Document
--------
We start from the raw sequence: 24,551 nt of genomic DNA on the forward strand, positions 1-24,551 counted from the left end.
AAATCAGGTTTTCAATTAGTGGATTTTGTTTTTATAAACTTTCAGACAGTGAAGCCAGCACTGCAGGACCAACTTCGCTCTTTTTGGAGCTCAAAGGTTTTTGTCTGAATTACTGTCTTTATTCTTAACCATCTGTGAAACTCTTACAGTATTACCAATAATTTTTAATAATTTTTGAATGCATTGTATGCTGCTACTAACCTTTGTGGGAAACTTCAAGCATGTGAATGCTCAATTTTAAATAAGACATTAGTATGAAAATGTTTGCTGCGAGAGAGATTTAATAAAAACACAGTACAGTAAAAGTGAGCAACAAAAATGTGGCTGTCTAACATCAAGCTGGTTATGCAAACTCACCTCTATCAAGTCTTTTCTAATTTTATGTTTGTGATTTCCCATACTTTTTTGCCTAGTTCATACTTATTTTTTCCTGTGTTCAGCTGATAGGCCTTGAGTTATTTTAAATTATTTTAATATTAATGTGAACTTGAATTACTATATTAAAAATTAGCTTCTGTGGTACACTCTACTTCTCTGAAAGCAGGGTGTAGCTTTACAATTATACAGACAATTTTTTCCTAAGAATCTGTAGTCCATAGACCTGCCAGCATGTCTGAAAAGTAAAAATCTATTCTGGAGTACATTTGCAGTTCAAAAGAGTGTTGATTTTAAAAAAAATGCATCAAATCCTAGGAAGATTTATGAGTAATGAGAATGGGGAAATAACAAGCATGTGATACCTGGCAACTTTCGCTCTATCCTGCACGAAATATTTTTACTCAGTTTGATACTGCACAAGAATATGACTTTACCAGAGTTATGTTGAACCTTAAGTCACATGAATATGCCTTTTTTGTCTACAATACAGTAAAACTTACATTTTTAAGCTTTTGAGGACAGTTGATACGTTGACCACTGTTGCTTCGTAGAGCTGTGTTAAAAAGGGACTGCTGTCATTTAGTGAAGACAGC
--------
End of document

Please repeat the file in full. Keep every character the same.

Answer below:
We start from the raw sequence: 24,551 nt of genomic DNA on the forward strand, positions 1-24,551 counted from the left end.
AAATCAGGTTTTCAATTAGTGGATTTTGTTTTTATAAACTTTCAGACAGTGAAGCCAGCACTGCAGGACCAACTTCGCTCTTTTTGGAGCTCAAAGGTTTTTGTCTGAATTACTGTCTTTATTCTTAACCATCTGTGAAACTCTTACAGTATTACCAATAATTTTTAATAATTTTTGAATGCATTGTATGCTGCTACTAACCTTTGTGGGAAACTTCAAGCATGTGAATGCTCAATTTTAAATAAGACATTAGTATGAAAATGTTTGCTGCGAGAGAGATTTAATAAAAACACAGTACAGTAAAAGTGAGCAACAAAAATGTGGCTGTCTAACATCAAGCTGGTTATGCAAACTCACCTCTATCAAGTCTTTTCTAATTTTATGTTTGTGATTTCCCATACTTTTTTGCCTAGTTCATACTTATTTTTTCCTGTGTTCAGCTGATAGGCCTTGAGTTATTTTAAATTATTTTAATATTAATGTGAACTTGAATTACTATATTAAAAATTAGCTTCTGTGGTACACTCTACTTCTCTGAAAGCAGGGTGTAGCTTTACAATTATACAGACAATTTTTTCCTAAGAATCTGTAGTCCATAGACCTGCCAGCATGTCTGAAAAGTAAAAATCTATTCTGGAGTACATTTGCAGTTCAAAAGAGTGTTGATTTTAAAAAAAATGCATCAAATCCTAGGAAGATTTATGAGTAATGAGAATGGGGAAATAACAAGCATGTGATACCTGGCAACTTTCGCTCTATCCTGCACGAAATATTTTTACTCAGTTTGATACTGCACAAGAATATGACTTTACCAGAGTTATGTTGAACCTTAAGTCACATGAATATGCCTTTTTTGTCTACAATACAGTAAAACTTACATTTTTAAGCTTTTGAGGACAGTTGATACGTTGACCACTGTTGCTTCGTAGAGCTGTGTTAAAAAGGGACTGCTGTCATTTAGTGAAGACAGC